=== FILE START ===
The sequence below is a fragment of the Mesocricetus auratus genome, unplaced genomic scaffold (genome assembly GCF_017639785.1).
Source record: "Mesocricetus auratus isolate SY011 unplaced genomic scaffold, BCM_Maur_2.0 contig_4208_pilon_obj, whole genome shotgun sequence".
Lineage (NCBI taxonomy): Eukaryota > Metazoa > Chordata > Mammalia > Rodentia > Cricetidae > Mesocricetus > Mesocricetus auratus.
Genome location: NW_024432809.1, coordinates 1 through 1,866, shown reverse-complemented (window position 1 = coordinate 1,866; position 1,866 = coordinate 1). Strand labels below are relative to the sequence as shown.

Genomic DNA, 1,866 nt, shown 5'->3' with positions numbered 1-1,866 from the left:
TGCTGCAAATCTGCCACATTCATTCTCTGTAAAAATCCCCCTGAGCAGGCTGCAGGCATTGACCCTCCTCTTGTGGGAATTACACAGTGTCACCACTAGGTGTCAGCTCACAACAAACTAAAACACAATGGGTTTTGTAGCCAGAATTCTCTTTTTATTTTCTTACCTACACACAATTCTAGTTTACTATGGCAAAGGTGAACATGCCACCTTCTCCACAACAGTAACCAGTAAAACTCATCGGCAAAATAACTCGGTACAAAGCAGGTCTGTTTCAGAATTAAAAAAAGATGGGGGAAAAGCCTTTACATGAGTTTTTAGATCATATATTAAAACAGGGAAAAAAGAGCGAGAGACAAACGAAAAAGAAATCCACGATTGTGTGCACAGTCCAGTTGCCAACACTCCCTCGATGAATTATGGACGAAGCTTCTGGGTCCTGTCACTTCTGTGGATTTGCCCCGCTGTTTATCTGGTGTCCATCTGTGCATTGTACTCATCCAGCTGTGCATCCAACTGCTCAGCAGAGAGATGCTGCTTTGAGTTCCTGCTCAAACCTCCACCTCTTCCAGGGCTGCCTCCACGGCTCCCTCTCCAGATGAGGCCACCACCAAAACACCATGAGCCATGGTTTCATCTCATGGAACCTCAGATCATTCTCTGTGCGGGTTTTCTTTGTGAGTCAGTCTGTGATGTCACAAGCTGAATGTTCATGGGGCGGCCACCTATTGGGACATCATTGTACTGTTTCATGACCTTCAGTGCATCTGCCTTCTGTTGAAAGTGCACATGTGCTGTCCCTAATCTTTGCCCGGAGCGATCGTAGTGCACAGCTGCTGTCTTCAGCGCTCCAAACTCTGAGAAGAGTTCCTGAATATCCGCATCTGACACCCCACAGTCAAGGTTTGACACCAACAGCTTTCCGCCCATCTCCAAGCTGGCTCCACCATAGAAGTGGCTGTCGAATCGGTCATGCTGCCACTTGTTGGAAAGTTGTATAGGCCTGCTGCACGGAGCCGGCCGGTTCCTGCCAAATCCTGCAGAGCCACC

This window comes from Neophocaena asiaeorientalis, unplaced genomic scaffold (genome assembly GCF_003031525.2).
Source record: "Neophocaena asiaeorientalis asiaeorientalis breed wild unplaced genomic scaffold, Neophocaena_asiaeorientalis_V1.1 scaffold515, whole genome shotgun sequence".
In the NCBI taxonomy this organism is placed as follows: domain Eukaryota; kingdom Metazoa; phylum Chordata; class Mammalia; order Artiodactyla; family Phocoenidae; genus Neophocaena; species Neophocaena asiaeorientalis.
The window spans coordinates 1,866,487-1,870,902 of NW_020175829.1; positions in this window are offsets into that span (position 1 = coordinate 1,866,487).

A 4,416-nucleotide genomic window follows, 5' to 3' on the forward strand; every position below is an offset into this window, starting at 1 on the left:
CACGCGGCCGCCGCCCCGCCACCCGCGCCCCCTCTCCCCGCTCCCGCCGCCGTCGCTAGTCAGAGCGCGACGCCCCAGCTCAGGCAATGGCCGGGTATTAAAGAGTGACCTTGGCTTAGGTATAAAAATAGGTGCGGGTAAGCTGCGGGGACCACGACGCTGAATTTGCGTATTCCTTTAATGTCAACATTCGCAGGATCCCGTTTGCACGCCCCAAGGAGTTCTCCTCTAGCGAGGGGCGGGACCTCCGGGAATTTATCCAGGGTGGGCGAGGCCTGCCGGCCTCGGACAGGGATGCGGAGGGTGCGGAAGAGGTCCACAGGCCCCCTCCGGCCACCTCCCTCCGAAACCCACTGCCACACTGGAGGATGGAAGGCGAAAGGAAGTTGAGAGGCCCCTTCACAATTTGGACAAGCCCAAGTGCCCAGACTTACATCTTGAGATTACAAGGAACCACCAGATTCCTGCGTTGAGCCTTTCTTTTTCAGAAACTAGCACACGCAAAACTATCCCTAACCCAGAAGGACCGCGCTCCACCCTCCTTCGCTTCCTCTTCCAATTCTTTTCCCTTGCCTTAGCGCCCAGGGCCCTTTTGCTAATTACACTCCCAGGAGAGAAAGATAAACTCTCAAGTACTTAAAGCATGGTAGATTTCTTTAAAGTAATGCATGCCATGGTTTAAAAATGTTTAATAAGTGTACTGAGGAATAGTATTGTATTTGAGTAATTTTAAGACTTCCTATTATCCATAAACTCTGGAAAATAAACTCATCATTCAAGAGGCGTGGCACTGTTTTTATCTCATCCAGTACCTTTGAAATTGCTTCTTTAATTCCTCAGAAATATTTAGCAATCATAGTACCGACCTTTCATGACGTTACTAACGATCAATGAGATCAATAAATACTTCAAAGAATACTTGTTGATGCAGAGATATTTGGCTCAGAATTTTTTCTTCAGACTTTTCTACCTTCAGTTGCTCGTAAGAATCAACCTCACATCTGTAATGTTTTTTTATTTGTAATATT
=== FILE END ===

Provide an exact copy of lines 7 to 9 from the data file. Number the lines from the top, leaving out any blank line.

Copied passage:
This window comes from Neophocaena asiaeorientalis, unplaced genomic scaffold (genome assembly GCF_003031525.2).
Source record: "Neophocaena asiaeorientalis asiaeorientalis breed wild unplaced genomic scaffold, Neophocaena_asiaeorientalis_V1.1 scaffold515, whole genome shotgun sequence".
In the NCBI taxonomy this organism is placed as follows: domain Eukaryota; kingdom Metazoa; phylum Chordata; class Mammalia; order Artiodactyla; family Phocoenidae; genus Neophocaena; species Neophocaena asiaeorientalis.